Population Growth is Not the Problem. It's HOW We Grow

"According to one recent estimate," writes Robert de Neufville on Anthropocene, "the Earth could—theoretically at least—produce food for more than 280 billion people."

"According to one recent estimate," writes Robert de Neufville on Anthropocene, "the Earth could—theoretically at least—produce food for more than 280 billion people."


In this sense, the survival of the human race on Earth is really an engineering problem. "Promising technologies that could increase the food supply and reduce our impact on planet’s environment are in development or are already available," de Neufville points out. And yet, the problem is that "a substantial majority of the world’s energy and land supports a wealthy minority of the population." Therefore, de Neufville argues, "what will determine our fate, to a large extent, is not whether the world economy grows, but how it grows."

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NYTimes exposé reveals how Facebook handled scandals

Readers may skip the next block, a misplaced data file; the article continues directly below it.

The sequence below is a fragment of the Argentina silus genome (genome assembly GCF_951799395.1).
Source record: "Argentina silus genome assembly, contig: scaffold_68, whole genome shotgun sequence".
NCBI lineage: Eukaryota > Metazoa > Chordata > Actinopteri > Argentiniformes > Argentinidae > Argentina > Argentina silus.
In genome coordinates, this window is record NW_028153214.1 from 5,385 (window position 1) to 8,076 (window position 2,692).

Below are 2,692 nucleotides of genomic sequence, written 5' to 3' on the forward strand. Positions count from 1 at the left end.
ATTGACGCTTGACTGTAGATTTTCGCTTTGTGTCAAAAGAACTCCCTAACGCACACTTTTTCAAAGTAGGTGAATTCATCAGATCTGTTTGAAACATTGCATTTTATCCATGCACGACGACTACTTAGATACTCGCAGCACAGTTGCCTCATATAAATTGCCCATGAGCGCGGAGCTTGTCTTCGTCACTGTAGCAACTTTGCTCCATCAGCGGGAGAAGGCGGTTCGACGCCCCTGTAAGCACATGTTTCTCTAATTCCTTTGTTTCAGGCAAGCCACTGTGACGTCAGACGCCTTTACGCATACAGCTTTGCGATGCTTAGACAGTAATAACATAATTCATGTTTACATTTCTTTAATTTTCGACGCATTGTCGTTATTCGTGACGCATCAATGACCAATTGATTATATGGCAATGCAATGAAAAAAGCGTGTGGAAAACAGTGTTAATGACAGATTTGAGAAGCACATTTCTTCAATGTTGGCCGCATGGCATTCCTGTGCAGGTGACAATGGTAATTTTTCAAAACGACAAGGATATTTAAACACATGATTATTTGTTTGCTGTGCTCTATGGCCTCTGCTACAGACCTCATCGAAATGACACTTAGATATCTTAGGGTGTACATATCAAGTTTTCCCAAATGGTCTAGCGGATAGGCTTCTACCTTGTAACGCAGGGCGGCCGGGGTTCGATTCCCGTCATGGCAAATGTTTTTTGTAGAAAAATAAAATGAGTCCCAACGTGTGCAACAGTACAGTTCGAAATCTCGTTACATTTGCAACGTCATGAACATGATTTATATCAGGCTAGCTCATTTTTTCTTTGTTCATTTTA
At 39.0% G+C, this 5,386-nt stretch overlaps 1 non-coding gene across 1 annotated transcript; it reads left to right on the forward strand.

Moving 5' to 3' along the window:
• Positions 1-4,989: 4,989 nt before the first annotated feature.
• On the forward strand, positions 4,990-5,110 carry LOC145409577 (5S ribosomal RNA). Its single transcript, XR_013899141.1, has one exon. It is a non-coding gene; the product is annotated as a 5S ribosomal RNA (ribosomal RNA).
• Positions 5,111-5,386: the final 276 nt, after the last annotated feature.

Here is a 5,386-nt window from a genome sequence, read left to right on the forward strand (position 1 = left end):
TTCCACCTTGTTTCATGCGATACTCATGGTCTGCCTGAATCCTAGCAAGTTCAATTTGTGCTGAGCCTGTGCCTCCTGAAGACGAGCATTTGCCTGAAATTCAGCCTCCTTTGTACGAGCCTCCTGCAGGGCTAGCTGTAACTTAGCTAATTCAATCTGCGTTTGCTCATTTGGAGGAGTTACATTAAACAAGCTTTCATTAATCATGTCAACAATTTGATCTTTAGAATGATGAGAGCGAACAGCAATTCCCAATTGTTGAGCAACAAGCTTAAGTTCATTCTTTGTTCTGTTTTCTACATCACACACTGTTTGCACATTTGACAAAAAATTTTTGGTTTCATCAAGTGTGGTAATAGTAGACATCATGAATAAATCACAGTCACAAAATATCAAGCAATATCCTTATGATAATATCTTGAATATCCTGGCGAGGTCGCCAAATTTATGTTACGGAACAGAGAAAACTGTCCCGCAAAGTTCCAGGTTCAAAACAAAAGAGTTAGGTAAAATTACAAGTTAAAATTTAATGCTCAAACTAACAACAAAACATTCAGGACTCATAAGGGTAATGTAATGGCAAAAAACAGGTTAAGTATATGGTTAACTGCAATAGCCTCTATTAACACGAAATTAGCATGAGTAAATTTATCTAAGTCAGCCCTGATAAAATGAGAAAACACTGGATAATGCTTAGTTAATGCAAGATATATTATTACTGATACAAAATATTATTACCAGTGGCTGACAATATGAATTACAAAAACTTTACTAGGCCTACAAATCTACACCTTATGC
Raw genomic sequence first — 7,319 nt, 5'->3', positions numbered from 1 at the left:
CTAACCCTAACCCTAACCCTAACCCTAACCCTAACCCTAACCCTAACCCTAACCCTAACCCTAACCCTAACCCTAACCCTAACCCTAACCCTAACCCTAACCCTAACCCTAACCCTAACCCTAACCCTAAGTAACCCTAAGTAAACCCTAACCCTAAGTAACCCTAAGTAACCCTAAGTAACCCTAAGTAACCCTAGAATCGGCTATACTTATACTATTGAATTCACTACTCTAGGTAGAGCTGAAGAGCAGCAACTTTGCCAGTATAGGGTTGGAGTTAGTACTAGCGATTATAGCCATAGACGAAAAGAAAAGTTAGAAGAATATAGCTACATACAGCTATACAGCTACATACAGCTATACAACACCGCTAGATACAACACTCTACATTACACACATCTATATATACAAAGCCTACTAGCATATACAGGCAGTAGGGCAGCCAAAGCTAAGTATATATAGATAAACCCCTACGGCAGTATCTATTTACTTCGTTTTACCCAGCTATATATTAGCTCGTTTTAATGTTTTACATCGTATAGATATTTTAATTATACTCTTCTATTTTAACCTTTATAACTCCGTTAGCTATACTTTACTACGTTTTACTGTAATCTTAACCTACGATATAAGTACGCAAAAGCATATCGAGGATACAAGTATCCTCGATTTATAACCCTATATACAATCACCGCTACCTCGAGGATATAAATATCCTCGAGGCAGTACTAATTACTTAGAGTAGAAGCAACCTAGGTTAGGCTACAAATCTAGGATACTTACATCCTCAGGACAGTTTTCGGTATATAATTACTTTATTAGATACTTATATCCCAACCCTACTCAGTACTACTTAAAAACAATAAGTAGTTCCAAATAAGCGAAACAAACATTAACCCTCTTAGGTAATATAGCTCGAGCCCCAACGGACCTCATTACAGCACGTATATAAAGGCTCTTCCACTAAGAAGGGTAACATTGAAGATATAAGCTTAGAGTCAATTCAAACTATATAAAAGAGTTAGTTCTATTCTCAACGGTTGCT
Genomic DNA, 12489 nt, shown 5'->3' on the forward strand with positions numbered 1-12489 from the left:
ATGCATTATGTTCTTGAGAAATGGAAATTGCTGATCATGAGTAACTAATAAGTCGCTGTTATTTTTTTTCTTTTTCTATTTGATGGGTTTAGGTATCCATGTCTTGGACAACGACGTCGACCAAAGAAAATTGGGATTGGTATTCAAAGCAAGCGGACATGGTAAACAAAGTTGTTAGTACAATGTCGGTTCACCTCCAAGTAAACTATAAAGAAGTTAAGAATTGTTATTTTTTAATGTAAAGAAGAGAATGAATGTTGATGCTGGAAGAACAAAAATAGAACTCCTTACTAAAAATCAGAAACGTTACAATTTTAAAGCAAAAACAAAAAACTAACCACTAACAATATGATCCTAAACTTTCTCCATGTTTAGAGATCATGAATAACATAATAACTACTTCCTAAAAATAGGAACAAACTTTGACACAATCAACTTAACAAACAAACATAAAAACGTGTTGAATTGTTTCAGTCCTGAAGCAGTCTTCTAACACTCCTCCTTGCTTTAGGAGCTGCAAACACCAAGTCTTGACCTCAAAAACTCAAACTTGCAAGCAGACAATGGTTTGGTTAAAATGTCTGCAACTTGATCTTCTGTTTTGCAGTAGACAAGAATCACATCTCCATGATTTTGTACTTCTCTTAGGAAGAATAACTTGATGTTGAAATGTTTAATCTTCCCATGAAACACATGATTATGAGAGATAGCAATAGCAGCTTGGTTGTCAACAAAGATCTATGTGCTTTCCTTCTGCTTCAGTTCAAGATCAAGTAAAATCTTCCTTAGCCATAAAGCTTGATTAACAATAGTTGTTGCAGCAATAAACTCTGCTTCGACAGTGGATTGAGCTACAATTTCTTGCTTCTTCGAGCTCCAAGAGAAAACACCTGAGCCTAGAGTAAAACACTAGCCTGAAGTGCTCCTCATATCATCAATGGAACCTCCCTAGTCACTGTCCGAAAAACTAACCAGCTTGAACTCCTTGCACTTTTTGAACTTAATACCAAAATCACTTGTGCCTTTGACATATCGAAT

Delay, deny and deflect were the strategies Facebook has used to navigate scandals it's faced in recent years, according to the New York Times.

(Photo by Chip Somodevilla/Getty Images)
Politics & Current Affairs
  • The exhaustive report is based on interviews with more than 50 people with ties to the company.
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(VL.ru)
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Dogs' floppy ears may be part of why they and other domesticated animals love humans so much.

Photo by Jamie Street on Unsplash
Surprising Science
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  • Researchers have been puzzled as to why these traits keep showing up in disparate species, even when they aren't being bred for those qualities. This is known as "domestication syndrome."
  • Now, researchers are pointing to a group of a cells called neural crest cells as the key to understanding domestication syndrome.
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